But wait, I point out that the probability of FT given my existence is equal to one, because if FT was not the case, then I wouldn’t exist. Now, the probability of FT given my existence and God is equal to the probability of FT given my existence and not God. So it turns out FT is not evidence for God after all.
This argument entails an unsettling consequence. Let’s say someone comes up with a theory that explains why the parameters take the value that they do. Call this theory UFT. The competing theory is that the parameters are unconstrained and randomly determined, call this RT. Well, the probability of FT given that I exist and UFT = the probability of FT given that I exist and RT, and so FT isn’t evidence of either the UFT or RT.
Shamik Dasgupta applies this argument to the theory of evolution, to dismantle most of the evidence for it. He uses this outcome as a reductio showing that the argument itself is flawed. The version of the WAP he defines can’t be used this way.
As an atheist, Dasgupta in closing seems to hold out hope that there will be a scientific explanation for fine tuning. I don’t think he considers this a purely scientific problem, or that he rules out that philosophy may be able to at least help in addressing the fine tuning problem. He really wants to show that the fine tuning argument for God is unsound. His conclusion is that the WAP cannot accomplish this. His “defense of atheism must come from elsewhere.”
Given this context (or better yet, the context of Dasgupta’s paper), how do you see your comments connect to his argument? It seems like they probably do, but I can’t see how, or whether you would agree or disagree with Dasgupta’s conclusion.
Thank you for your reply; lots to chew on there - unfortunately, I’m on the road and booked out this week, so I might not be able to give it due consideration right away. I’ll be sure to lurk though, and catch up later!
More interesting, could you construct the same sort of argument, using Dasgupta’s assumptions, but without using the WAP as defined by Dasgupta: without using ‘I exist’ as one of the conditionals?
If so, this would be very interesting to me and potentially useful to Dasgupta.
I have corresponded with Shamik a couple times in the past, and I think he’d be interested in a counter-example. I don’t think this paper of his has been published yet, and if he’s still trying to publish this, it could be useful for him.
I suggested omphalism, because that completely changes the assumptions about the past.
Take the example of your biological parents having to conceive you, or you wouldn’t exist. But maybe the world popped into existence yesterday, with your memories of your parents as part of what popped into existence. In that case, your parents did not conceive you and in fact you didn’t actually have any biological parents.
If you use a more traditional theory of the past (i.e. no omphalism), then everything that actually happened in the past has a probability of 1, and we can say that without needing the WAP. But, of course, even then you don’t really know what actually happened in the past. You only have your possibly mistaken beliefs about that. And you can still gather further evidence that could change those beliefs. The WAP does not argue against that.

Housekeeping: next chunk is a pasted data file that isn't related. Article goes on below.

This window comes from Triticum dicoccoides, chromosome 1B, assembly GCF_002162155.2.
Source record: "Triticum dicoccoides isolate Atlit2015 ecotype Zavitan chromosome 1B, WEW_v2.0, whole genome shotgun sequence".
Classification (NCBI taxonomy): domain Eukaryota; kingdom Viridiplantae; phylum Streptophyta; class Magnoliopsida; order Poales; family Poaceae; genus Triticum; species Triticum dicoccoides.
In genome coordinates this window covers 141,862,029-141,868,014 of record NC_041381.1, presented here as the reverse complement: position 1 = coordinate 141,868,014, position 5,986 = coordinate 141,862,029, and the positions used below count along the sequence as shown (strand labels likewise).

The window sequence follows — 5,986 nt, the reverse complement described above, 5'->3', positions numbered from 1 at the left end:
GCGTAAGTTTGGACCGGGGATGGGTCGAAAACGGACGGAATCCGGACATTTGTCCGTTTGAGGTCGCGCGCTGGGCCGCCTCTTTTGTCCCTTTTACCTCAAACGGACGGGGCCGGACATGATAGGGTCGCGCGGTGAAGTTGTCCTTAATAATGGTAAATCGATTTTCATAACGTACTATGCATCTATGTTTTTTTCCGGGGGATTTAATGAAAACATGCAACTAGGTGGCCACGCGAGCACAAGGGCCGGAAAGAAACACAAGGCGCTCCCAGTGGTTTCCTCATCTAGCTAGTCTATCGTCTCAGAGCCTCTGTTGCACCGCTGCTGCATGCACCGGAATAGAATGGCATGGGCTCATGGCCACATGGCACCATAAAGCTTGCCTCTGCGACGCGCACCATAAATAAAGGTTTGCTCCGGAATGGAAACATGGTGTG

We usually talk of the probability that an event will happen. For a past event that has already happened, the probability is obviously 1 that it happened, and WAP is not relevant to that.
Your question brings up another issue. For me, probability only makes sense when there is a suitable statistical model. And that’s why I don’t like the way you define “Anthropic principle”, because you reference probability without giving a suitable model. And those purported counter-examples use probabilities without providing a suitable model.
Wouldn’t that also apply to future events? For an event that will happen, the probability is one that it will happen?
The way I understand probabilities, in this paper and in my work, is more like the following. I look at a star with a telescope and watch how its brightness changes with time. I have some idea about the probability that that star has a planet around it before considering this data, and I can use that and the probability that I’d see this kind of change in brightness if there is a planet vs. a bunch of other possibilities, to figure out whether the data increases the probability that there’s a planet around that star. The probability in this sense is more about my degree of confidence.
Maybe Dasgupta isn’t committed to this understanding, and maybe he disagrees with it, but that’s the way lens through which I read his paper and consider his arguments. And in that lens, I can understand the idea of the probability of one explanation versus another, given a life-permitting universe. I think Hawthorne explains the fine tuning argument the way I understand it, with the same understanding of probability that I have, pretty well here.
If you think Dasgupta’s use of probabilities at the beginning doesn’t make sense, how do you think appealing to the WAP can refute the Fine Tuning argument for God?
If you don’t think it can, then it seems you agree with Dasgupta’s conclusion, although for different reasons. Maybe you have a different response to the Fine Tuning argument, one that doesn’t involve the WAP at all. In that case, the way you address the Fine Tuning argument “must come from elsewhere.”
Only in a fully deterministic world, where the future is completely determined. I don’t think that describes our world.
To be honest, I never really looked at that. The fine tuning argument seems absurd, so why bother to refute it?
If the world were different from what we see, we should expect there to be different scientific laws, rather than the same laws but with different constants. So the whole premise of the fine tuning argument seems misguided.
Is the entire cosmos fine tuned for our existence? I don’t think that is actually answerable. That’s part of why I’m an agnostic and not an atheist.